Sorry that there was no entry last week folks – my first gap in this weekly blog. The reason? I’ve been busy in Bethlehem and Ramallah. I was there with the British Council to give an overview of our University’s recent developments in the context of the particular themes of fostering graduates with entrepreneurial and intrapreneurial skill sets and attitudes. It’s something with which universities in the region are currently grappling.
I haven’t been to this part of the world before. It’s instantly fascinating. In reflecting on the four and a half days spent out there, my immediate impression is reinforcement of the opinion that, whilst our news channels may not necessarily lie, they certainly don’t tell the whole truth. I think it’s too complicated to fit into news-sized bulletins.
And the whole place is beautifully intoxicating, friendly and curious. It’s a heady mix of ancient influences, jaw dropping architecture with echoes carrying for two millennia, car fumes, winding roads, wheeling, dealing, jasmine scent (in blossom at the moment) and seemingly endless construction and roadworks – every development backs onto scrubland or another plan/ SME in the making.
And in the background is the wall. A dividing undercurrent – concrete, barbed wire and oh so noisily silent, affecting all conversations. Checkpoints abound. A car journey that should take 15 minutes can take more than an hour because of the checkpoints. Little signs on the vehicle registration plates give, or deny, quiet permissions. Underlying tension bubbles and then erupts in places.
On arrival, after a very hectic day first day of conference presentations (including my own) meetings and the beginning of setting up business for the next day (I went to Ahliya University, Bethlehem University on Tuesday and then BZ on Wednesday to give two more presentations) and after being awake for about 30 hours, I decided to take a little wander out in the dusk of Bethlehem.
I trundled for about an hour and took meandering ancient streets to Manger Square, walking along cobbles that are centuries old, now blackened by car tyres. In Manger Square itself, kids playing football jostle for space in a central car park which also has street vendors selling biscuits and black tea from battered flasks. In the background there was the call of the mosques competing with the music from stores and car stereos, itself a jarring cultural mix of influences. I passed one shop selling wooden trinkets and fabrics and there was a jamming session in full progress. Several old men were sat on stools with a number of stringed instruments (not guitars, sounded like sitars, but not) all playing chords and music unfamiliar to my ears. It was fast moving and intricate. Along the way, small details I came across in the architecture jumped out at me – little signals of huge tectonic stories. A particular cross here, or an inscription on stone there, and everywhere a meeting of Arabic, Jewish and Christian influences. Take a look at this little flickr album for some photos and a (very) short video.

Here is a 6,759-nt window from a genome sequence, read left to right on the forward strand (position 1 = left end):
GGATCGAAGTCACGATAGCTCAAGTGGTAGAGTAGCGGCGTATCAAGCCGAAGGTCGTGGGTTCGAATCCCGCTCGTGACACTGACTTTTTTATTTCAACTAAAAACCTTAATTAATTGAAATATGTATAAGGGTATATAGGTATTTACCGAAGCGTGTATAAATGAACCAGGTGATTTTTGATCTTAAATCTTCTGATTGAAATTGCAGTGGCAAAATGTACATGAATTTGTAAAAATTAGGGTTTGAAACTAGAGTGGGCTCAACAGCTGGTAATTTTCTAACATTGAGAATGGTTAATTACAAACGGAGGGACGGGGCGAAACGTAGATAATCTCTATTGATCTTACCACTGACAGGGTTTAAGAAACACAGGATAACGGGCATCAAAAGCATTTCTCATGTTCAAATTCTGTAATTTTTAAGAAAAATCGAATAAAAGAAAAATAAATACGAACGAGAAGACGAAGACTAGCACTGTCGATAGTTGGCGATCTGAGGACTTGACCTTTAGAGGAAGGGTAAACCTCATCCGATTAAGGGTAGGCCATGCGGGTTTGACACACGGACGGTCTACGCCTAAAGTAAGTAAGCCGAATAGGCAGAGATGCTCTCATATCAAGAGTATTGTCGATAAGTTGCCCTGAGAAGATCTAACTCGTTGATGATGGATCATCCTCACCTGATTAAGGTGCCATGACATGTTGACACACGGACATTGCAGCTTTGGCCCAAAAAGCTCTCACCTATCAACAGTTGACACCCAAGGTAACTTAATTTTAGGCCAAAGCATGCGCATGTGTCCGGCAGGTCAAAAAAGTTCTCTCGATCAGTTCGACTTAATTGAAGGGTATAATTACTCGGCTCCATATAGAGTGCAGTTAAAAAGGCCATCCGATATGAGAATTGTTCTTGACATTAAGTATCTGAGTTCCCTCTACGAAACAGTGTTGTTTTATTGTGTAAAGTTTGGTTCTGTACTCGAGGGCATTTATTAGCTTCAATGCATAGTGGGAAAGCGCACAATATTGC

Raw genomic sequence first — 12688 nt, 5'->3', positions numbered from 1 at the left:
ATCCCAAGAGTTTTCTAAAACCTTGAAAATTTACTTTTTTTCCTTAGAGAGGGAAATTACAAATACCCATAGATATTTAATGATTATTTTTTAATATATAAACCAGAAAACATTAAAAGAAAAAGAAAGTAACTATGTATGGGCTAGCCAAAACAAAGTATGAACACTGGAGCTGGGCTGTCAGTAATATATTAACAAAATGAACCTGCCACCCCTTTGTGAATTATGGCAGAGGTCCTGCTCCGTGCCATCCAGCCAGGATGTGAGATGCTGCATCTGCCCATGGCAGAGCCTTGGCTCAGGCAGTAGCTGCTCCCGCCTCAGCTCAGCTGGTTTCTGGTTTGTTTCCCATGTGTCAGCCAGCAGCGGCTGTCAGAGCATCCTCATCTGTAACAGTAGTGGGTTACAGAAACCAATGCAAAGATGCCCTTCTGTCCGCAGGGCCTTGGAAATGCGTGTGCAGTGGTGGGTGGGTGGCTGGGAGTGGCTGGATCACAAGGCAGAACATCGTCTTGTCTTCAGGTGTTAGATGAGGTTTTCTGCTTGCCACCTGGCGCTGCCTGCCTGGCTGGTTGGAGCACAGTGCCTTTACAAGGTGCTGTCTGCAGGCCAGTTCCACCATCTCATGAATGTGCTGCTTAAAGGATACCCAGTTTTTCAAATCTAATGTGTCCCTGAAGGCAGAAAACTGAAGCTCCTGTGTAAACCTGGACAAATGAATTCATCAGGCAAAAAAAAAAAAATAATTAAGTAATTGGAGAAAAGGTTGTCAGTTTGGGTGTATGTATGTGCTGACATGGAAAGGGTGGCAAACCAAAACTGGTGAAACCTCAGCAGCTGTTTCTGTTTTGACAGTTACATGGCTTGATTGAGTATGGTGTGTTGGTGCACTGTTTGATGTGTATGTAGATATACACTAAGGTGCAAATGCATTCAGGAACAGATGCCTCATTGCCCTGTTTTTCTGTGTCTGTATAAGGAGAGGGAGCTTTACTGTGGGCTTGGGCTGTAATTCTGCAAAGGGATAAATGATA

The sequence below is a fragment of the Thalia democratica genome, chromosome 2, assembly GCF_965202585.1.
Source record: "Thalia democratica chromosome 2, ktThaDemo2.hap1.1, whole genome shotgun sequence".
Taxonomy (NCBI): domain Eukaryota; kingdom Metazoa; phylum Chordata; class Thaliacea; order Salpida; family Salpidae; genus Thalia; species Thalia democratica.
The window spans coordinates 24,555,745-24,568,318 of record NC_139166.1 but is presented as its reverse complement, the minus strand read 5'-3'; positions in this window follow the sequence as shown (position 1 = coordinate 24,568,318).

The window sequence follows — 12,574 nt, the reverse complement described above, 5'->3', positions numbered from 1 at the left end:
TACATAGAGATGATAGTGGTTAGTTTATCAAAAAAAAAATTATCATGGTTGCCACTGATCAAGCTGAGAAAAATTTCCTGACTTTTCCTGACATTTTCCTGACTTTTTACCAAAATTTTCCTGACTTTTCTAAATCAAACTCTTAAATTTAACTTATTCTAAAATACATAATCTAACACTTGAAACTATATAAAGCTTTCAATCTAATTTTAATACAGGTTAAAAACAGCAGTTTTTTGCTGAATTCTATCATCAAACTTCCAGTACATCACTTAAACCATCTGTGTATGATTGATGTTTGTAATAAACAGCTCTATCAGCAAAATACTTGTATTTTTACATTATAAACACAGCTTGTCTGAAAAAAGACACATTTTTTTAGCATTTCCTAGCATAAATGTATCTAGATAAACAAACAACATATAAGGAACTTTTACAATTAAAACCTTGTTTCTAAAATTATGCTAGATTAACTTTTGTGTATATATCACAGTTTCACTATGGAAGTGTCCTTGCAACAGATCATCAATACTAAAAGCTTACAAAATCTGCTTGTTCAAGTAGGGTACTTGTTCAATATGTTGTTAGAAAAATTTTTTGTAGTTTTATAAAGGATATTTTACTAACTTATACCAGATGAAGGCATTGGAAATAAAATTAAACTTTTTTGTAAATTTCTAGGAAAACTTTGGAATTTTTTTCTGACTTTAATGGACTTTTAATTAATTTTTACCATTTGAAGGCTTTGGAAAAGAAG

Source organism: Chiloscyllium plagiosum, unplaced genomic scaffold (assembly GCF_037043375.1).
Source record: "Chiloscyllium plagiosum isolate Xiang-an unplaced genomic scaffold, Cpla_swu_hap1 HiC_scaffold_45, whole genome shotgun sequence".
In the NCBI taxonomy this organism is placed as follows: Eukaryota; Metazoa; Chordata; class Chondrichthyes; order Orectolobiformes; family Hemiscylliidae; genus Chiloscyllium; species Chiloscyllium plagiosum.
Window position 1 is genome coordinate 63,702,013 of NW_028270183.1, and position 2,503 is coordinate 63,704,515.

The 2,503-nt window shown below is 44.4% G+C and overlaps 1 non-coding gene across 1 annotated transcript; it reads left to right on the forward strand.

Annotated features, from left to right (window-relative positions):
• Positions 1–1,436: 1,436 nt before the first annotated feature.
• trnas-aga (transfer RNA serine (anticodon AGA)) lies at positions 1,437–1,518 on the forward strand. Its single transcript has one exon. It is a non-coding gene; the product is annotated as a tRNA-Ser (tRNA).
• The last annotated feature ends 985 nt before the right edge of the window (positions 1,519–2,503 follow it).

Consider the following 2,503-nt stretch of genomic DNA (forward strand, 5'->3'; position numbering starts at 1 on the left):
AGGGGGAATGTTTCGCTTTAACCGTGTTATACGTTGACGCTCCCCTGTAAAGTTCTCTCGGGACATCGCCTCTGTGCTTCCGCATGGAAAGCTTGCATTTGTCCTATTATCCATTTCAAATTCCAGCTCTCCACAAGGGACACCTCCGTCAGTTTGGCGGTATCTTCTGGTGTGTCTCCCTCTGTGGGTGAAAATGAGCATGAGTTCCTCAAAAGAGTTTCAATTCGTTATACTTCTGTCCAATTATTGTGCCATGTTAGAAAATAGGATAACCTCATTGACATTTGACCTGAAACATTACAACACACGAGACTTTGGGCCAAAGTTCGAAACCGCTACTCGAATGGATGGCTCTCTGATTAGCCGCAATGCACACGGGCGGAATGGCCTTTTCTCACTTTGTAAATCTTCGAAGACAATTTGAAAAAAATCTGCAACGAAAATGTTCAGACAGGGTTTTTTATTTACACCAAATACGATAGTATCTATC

I slept (very well) on the first night with the balcony doors open. I fell asleep, and woke up to the humming haze of the city. As I wrote the early part of this entry I could hear early morning car horns and what I think were church bells alongside the call to prayer from the mosques. A digger also started singing its tune in the day’s building works. A true meeting of cross-cultural influences in every sense.
Again, as with several of the previous posts on this blog, I think what I’m writing about here is being alive to, and accepting, the invite. If I’d taken our UK news channels (paper/ media and any other) as the gospel, I don’t think I would have stepped out the hotel room. Of course there are risks, of course there is danger, of course there are people out to take advantage. But it’s the same everywhere and there is also always a huge potential for discovery, growth and generally Good Stuff. The key is recognising when an invite has been given. Most of the time, really, most of the time, there is one there; it’s just a case of seeing it and having the will (courage?) to openly say yes. (And thank you).
Taking my own advice, I was with a guy called Samir on the second day. He was driving me across Bethlehem from one appointment to another and through conversation he offered to show me a place that grinds really good coffee – a take home for the office (they mix it with cardamon here – amazing). He offered to take me there the next day – its a place called Nazeem’s and apparently Nazeem’s mum is the one to speak to if you want the best. What a beautiful invite. I graciously accepted (and said thank you).
See you next week.